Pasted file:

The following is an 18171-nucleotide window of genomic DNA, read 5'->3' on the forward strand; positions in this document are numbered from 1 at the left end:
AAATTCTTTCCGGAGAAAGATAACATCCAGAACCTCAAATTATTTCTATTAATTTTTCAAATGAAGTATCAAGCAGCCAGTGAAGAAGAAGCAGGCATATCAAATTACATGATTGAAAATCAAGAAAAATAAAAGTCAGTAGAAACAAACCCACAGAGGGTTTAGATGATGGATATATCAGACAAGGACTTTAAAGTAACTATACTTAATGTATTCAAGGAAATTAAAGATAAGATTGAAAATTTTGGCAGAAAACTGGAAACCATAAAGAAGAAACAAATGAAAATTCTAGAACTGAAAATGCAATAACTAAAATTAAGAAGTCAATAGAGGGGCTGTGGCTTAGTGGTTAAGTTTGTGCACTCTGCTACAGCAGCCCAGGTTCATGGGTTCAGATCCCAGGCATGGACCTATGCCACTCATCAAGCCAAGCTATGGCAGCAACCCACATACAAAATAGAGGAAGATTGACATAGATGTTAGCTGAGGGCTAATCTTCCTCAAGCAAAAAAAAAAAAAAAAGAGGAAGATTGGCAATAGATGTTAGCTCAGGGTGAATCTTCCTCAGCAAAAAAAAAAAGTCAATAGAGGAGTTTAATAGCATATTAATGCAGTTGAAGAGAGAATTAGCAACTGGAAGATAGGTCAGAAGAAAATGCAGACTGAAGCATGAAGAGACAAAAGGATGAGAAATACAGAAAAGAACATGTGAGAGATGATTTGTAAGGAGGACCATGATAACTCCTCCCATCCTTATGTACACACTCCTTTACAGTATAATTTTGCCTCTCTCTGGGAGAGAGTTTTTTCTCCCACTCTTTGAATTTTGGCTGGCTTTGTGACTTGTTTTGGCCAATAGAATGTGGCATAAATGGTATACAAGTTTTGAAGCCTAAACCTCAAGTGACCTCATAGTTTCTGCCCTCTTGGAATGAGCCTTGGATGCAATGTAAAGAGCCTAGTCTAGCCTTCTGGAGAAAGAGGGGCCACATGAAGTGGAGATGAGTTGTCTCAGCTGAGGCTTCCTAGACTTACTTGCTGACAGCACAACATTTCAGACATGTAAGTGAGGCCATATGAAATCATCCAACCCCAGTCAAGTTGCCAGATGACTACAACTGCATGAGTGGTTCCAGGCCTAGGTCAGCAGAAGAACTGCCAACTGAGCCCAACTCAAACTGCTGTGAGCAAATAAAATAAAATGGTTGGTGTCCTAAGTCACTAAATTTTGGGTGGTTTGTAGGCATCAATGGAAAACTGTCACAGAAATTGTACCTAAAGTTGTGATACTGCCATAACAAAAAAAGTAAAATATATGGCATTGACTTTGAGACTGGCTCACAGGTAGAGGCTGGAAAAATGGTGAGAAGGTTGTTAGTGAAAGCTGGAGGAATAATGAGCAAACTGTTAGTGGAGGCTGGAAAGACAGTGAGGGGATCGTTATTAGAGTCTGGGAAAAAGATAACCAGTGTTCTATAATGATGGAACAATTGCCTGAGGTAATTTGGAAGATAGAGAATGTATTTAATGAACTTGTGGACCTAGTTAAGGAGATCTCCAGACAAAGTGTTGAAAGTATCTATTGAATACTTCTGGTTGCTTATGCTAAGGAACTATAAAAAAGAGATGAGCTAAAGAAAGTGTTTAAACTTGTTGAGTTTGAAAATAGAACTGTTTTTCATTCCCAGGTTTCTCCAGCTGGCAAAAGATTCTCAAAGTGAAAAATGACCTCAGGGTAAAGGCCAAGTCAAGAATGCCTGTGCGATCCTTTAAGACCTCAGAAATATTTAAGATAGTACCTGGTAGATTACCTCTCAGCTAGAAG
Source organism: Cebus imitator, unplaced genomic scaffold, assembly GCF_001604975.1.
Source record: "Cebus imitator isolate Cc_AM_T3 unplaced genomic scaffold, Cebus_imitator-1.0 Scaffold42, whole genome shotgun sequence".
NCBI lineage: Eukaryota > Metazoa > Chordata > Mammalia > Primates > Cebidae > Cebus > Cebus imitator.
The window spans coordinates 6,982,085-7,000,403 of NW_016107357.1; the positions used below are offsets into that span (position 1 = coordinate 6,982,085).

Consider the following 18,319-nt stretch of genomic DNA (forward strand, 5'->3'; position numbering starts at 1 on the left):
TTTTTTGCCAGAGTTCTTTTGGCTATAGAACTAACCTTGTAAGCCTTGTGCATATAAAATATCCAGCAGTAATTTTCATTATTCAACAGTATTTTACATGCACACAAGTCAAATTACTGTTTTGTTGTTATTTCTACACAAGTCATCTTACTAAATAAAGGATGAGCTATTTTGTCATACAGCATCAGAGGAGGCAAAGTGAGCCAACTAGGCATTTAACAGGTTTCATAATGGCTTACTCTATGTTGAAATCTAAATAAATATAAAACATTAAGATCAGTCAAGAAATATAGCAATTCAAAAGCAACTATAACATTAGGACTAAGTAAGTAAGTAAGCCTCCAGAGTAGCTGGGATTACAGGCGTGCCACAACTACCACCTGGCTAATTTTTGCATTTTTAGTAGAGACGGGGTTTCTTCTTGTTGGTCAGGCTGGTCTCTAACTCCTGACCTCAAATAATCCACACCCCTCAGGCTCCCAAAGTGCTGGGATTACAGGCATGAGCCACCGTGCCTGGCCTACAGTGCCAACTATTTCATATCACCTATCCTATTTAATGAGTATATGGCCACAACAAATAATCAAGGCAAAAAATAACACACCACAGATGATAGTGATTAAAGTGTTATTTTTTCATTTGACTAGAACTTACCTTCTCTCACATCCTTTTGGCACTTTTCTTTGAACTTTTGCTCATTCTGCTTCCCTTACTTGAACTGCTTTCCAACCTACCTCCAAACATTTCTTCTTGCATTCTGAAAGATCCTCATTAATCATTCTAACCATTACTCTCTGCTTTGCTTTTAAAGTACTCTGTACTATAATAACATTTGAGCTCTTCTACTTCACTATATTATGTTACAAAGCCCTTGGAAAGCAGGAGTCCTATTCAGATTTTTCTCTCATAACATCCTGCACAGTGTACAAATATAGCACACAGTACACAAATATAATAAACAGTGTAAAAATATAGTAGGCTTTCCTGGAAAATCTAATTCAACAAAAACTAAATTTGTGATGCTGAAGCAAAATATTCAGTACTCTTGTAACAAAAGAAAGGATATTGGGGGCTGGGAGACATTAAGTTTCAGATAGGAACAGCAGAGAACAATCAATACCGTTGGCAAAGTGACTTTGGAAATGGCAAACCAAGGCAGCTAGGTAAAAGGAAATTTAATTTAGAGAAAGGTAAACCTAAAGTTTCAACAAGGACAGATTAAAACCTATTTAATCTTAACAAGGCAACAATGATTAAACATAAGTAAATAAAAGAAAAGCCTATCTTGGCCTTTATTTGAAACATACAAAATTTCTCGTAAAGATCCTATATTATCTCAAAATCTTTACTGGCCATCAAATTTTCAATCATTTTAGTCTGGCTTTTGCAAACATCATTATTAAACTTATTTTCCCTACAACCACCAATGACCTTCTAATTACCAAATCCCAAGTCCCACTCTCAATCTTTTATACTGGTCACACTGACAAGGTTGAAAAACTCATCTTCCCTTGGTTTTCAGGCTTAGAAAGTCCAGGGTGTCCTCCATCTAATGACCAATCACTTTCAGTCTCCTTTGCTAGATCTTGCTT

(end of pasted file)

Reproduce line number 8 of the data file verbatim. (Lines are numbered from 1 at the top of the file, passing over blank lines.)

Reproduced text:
TTTTTTGCCAGAGTTCTTTTGGCTATAGAACTAACCTTGTAAGCCTTGTGCATATAAAATATCCAGCAGTAATTTTCATTATTCAACAGTATTTTACATGCACACAAGTCAAATTACTGTTTTGTTGTTATTTCTACACAAGTCATCTTACTAAATAAAGGATGAGCTATTTTGTCATACAGCATCAGAGGAGGCAAAGTGAGCCAACTAGGCATTTAACAGGTTTCATAATGGCTTACTCTATGTTGAAATCTAAATAAATATAAAACATTAAGATCAGTCAAGAAATATAGCAATTCAAAAGCAACTATAACATTAGGACTAAGTAAGTAAGTAAGCCTCCAGAGTAGCTGGGATTACAGGCGTGCCACAACTACCACCTGGCTAATTTTTGCATTTTTAGTAGAGACGGGGTTTCTTCTTGTTGGTCAGGCTGGTCTCTAACTCCTGACCTCAAATAATCCACACCCCTCAGGCTCCCAAAGTGCTGGGATTACAGGCATGAGCCACCGTGCCTGGCCTACAGTGCCAACTATTTCATATCACCTATCCTATTTAATGAGTATATGGCCACAACAAATAATCAAGGCAAAAAATAACACACCACAGATGATAGTGATTAAAGTGTTATTTTTTCATTTGACTAGAACTTACCTTCTCTCACATCCTTTTGGCACTTTTCTTTGAACTTTTGCTCATTCTGCTTCCCTTACTTGAACTGCTTTCCAACCTACCTCCAAACATTTCTTCTTGCATTCTGAAAGATCCTCATTAATCATTCTAACCATTACTCTCTGCTTTGCTTTTAAAGTACTCTGTACTATAATAACATTTGAGCTCTTCTACTTCACTATATTATGTTACAAAGCCCTTGGAAAGCAGGAGTCCTATTCAGATTTTTCTCTCATAACATCCTGCACAGTGTACAAATATAGCACACAGTACACAAATATAATAAACAGTGTAAAAATATAGTAGGCTTTCCTGGAAAATCTAATTCAACAAAAACTAAATTTGTGATGCTGAAGCAAAATATTCAGTACTCTTGTAACAAAAGAAAGGATATTGGGGGCTGGGAGACATTAAGTTTCAGATAGGAACAGCAGAGAACAATCAATACCGTTGGCAAAGTGACTTTGGAAATGGCAAACCAAGGCAGCTAGGTAAAAGGAAATTTAATTTAGAGAAAGGTAAACCTAAAGTTTCAACAAGGACAGATTAAAACCTATTTAATCTTAACAAGGCAACAATGATTAAACATAAGTAAATAAAAGAAAAGCCTATCTTGGCCTTTATTTGAAACATACAAAATTTCTCGTAAAGATCCTATATTATCTCAAAATCTTTACTGGCCATCAAATTTTCAATCATTTTAGTCTGGCTTTTGCAAACATCATTATTAAACTTATTTTCCCTACAACCACCAATGACCTTCTAATTACCAAATCCCAAGTCCCACTCTCAATCTTTTATACTGGTCACACTGACAAGGTTGAAAAACTCATCTTCCCTTGGTTTTCAGGCTTAGAAAGTCCAGGGTGTCCTCCATCTAATGACCAATCACTTTCAGTCTCCTTTGCTAGATCTTGCTT